However, regarding his choice in the short fins, he prefers the 2 color, sharply deliniated and uncluttered patterns that are found in kohaku and shiro utsuri. If I had a whole pond of excellent kohaku with a couple of shiro utsuri and a single yamabuki for contrast, he'd be in pig heaven.
    Lee

  6. #6
    Daihonmei aquitori's Avatar
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    Quote Originally Posted by kingkong
    Did you study space lesson planning, exlporing the relationships between positive and negative space? I am finding so far that the artistic type people seem to favor kohaks. My background involves art as well. I just find it most curious that with a pond full of different koi variety, my eye will always scopes out the kohaks first, even though there are other much more gaudy colored fish close by. Interesting fish the kohaku is, I agree.
    I like Kohak, my pond is 90% Kohak. I like the basic 2 color and if the 2 colors are just perfect in contrast it makes the fish standout from the rest. I am also drawn more into the abstract patterns, and how it could standout on a clean white ground. I to seem to look more for Kohak when I go to someones pond...

  7. #7
    Oyagoi bekko's Avatar
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    I was in to wildlife woodcarving at one point, then did metal sculpture for a while. Now I'm in to garden art. Have no formal training. Kohaku had always been my favorite, but I'm starting to appreciate sanke more now.

  8. #8
    Daihonmei
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    I can't draw, but I can push mud around...I think of potters as craftsmen...but then there is glazing and firing....which is so much like Koi development but on a fast track because you only have to wait a week to see how the glaze finally come out....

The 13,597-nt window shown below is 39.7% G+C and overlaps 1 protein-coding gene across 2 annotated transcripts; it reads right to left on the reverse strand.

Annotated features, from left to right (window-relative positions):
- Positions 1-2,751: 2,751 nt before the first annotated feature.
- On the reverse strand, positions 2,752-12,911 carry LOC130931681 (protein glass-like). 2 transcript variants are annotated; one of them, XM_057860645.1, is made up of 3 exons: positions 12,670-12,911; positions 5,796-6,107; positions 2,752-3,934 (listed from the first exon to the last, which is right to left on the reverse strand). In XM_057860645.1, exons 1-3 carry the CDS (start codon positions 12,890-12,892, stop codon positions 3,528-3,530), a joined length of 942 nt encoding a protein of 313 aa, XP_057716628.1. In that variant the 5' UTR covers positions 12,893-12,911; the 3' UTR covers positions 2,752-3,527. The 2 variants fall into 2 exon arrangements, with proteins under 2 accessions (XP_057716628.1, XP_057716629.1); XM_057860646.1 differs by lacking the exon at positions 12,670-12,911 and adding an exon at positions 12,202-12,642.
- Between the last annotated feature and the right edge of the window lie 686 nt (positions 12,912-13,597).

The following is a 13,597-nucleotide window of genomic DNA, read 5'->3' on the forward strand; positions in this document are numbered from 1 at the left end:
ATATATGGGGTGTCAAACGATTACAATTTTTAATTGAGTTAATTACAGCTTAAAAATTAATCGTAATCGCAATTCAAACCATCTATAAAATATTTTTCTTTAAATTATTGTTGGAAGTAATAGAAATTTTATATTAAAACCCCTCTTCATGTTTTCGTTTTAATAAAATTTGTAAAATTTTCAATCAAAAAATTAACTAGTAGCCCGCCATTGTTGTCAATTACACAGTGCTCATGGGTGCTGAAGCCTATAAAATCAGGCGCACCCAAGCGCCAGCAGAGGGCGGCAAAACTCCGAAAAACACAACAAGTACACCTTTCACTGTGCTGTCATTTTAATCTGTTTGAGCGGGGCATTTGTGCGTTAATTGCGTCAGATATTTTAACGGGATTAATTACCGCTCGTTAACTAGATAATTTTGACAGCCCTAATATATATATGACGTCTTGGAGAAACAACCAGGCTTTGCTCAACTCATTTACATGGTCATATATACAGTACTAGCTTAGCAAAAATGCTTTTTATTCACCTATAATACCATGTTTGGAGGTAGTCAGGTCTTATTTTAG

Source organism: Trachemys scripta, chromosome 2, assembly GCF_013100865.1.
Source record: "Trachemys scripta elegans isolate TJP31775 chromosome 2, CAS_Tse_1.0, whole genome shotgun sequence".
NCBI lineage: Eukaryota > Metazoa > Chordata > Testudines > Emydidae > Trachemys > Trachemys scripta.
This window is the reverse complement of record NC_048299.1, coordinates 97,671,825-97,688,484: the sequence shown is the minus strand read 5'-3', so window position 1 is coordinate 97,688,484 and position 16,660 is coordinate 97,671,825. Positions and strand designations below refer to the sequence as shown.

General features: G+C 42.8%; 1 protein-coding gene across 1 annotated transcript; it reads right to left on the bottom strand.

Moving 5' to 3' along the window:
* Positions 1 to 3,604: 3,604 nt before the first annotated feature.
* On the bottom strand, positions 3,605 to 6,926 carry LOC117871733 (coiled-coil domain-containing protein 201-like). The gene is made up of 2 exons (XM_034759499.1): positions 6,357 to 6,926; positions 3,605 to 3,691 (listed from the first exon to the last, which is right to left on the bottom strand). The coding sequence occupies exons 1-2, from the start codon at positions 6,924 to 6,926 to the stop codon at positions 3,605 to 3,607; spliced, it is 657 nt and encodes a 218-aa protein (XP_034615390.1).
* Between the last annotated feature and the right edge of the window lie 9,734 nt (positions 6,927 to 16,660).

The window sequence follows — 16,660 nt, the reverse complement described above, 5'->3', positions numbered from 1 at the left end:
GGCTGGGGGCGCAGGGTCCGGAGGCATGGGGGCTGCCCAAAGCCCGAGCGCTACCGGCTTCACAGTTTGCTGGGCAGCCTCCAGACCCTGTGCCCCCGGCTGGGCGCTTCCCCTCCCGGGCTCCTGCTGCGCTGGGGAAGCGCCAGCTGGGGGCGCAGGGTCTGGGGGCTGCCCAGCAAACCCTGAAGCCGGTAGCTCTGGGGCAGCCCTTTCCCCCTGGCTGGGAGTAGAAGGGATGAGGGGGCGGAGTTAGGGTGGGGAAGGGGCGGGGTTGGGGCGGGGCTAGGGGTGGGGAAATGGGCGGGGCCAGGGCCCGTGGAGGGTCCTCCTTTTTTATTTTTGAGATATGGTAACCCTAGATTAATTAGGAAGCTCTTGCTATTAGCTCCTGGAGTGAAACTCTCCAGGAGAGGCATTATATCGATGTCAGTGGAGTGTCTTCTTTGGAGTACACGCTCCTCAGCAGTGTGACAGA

And I used to tell the students to glaze a pot....glaze it with extreme care, draw the pot, draw where you put the glaze and the color and pattern it will be when it comes out of the kiln.....
    LOL, they would turn them in with such confidence; and then the Kiln would be cracked and they'd have to see how off they were....and they were offf...waaay off....
    The lesson was learned "Glazed pot are like Showa; You really can't dictate what the end product will be.... just appreciate what occurs."

  9. #9
    Nisai
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    KingKong: Great analogy between artist and koi...I was a commercial photogrtapher for over 25 years and studied art and journalism...there are a few photography concepts that they teach you in Photo 101. One is the rule of thirds...what they mean by that is you shoot the subject in one of the many thirds in your camera viewfinder...makes it more graphically pleasing....to the eye!

  10. #10
    Oyagoi kingkong's Avatar
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    If this gets your juices flowing then your on the road. Ben Oki design award winner 2001. Australian pine (Casuarina Equisetifolia)
    Owner: Henky Wahyu
    Three trunk style with imaginary horizon approx. 1/3 up from bottom of picture composition. Things in threes are pleasing to the eyes such as a Sandan Kohak.